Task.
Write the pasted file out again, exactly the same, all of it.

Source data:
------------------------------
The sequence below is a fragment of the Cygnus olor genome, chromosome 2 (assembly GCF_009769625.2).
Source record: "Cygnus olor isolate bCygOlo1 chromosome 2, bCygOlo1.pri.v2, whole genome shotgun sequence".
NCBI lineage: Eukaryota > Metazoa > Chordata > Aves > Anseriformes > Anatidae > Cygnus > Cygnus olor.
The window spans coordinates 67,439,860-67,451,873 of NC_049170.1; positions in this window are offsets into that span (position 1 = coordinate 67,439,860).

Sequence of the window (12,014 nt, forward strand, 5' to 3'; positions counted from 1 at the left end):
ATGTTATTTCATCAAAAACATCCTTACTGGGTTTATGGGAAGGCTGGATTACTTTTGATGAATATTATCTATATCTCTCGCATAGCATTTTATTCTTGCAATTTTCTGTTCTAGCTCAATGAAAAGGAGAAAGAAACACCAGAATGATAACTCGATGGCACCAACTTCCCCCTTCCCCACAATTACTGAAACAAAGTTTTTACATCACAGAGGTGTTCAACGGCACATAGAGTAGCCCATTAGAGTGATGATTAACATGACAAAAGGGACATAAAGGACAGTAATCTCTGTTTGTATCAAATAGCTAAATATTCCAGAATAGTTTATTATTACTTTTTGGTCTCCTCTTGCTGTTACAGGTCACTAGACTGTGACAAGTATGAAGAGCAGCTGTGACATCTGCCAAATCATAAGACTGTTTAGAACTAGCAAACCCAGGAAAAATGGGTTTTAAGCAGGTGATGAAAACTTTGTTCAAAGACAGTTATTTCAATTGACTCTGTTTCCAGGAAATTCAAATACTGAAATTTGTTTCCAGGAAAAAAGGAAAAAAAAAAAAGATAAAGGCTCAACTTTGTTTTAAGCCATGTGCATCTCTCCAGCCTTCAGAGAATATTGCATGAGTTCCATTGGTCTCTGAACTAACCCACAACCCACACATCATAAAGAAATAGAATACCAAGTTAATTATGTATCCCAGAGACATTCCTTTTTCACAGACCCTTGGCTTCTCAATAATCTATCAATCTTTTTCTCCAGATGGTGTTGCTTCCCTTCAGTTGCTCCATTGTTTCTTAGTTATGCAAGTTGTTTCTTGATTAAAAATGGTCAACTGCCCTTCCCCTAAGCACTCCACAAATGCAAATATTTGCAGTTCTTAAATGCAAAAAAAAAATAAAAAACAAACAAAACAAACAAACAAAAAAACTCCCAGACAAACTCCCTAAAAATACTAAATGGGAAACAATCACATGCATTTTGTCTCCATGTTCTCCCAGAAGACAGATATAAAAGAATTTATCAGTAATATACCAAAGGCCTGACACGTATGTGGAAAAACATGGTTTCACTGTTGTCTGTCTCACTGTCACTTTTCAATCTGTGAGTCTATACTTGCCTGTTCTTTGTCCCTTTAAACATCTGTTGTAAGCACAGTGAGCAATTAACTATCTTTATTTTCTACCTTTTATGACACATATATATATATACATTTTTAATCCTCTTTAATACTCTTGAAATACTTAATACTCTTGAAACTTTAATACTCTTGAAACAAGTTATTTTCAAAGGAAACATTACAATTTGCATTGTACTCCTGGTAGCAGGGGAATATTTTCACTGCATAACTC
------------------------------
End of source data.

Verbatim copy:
The sequence below is a fragment of the Cygnus olor genome, chromosome 2 (assembly GCF_009769625.2).
Source record: "Cygnus olor isolate bCygOlo1 chromosome 2, bCygOlo1.pri.v2, whole genome shotgun sequence".
NCBI lineage: Eukaryota > Metazoa > Chordata > Aves > Anseriformes > Anatidae > Cygnus > Cygnus olor.
The window spans coordinates 67,439,860-67,451,873 of NC_049170.1; positions in this window are offsets into that span (position 1 = coordinate 67,439,860).

Sequence of the window (12,014 nt, forward strand, 5' to 3'; positions counted from 1 at the left end):
ATGTTATTTCATCAAAAACATCCTTACTGGGTTTATGGGAAGGCTGGATTACTTTTGATGAATATTATCTATATCTCTCGCATAGCATTTTATTCTTGCAATTTTCTGTTCTAGCTCAATGAAAAGGAGAAAGAAACACCAGAATGATAACTCGATGGCACCAACTTCCCCCTTCCCCACAATTACTGAAACAAAGTTTTTACATCACAGAGGTGTTCAACGGCACATAGAGTAGCCCATTAGAGTGATGATTAACATGACAAAAGGGACATAAAGGACAGTAATCTCTGTTTGTATCAAATAGCTAAATATTCCAGAATAGTTTATTATTACTTTTTGGTCTCCTCTTGCTGTTACAGGTCACTAGACTGTGACAAGTATGAAGAGCAGCTGTGACATCTGCCAAATCATAAGACTGTTTAGAACTAGCAAACCCAGGAAAAATGGGTTTTAAGCAGGTGATGAAAACTTTGTTCAAAGACAGTTATTTCAATTGACTCTGTTTCCAGGAAATTCAAATACTGAAATTTGTTTCCAGGAAAAAAGGAAAAAAAAAAAAGATAAAGGCTCAACTTTGTTTTAAGCCATGTGCATCTCTCCAGCCTTCAGAGAATATTGCATGAGTTCCATTGGTCTCTGAACTAACCCACAACCCACACATCATAAAGAAATAGAATACCAAGTTAATTATGTATCCCAGAGACATTCCTTTTTCACAGACCCTTGGCTTCTCAATAATCTATCAATCTTTTTCTCCAGATGGTGTTGCTTCCCTTCAGTTGCTCCATTGTTTCTTAGTTATGCAAGTTGTTTCTTGATTAAAAATGGTCAACTGCCCTTCCCCTAAGCACTCCACAAATGCAAATATTTGCAGTTCTTAAATGCAAAAAAAAAATAAAAAACAAACAAAACAAACAAACAAAAAAACTCCCAGACAAACTCCCTAAAAATACTAAATGGGAAACAATCACATGCATTTTGTCTCCATGTTCTCCCAGAAGACAGATATAAAAGAATTTATCAGTAATATACCAAAGGCCTGACACGTATGTGGAAAAACATGGTTTCACTGTTGTCTGTCTCACTGTCACTTTTCAATCTGTGAGTCTATACTTGCCTGTTCTTTGTCCCTTTAAACATCTGTTGTAAGCACAGTGAGCAATTAACTATCTTTATTTTCTACCTTTTATGACACATATATATATATACATTTTTAATCCTCTTTAATACTCTTGAAATACTTAATACTCTTGAAACTTTAATACTCTTGAAACAAGTTATTTTCAAAGGAAACATTACAATTTGCATTGTACTCCTGGTAGCAGGGGAATATTTTCACTGCATAACTC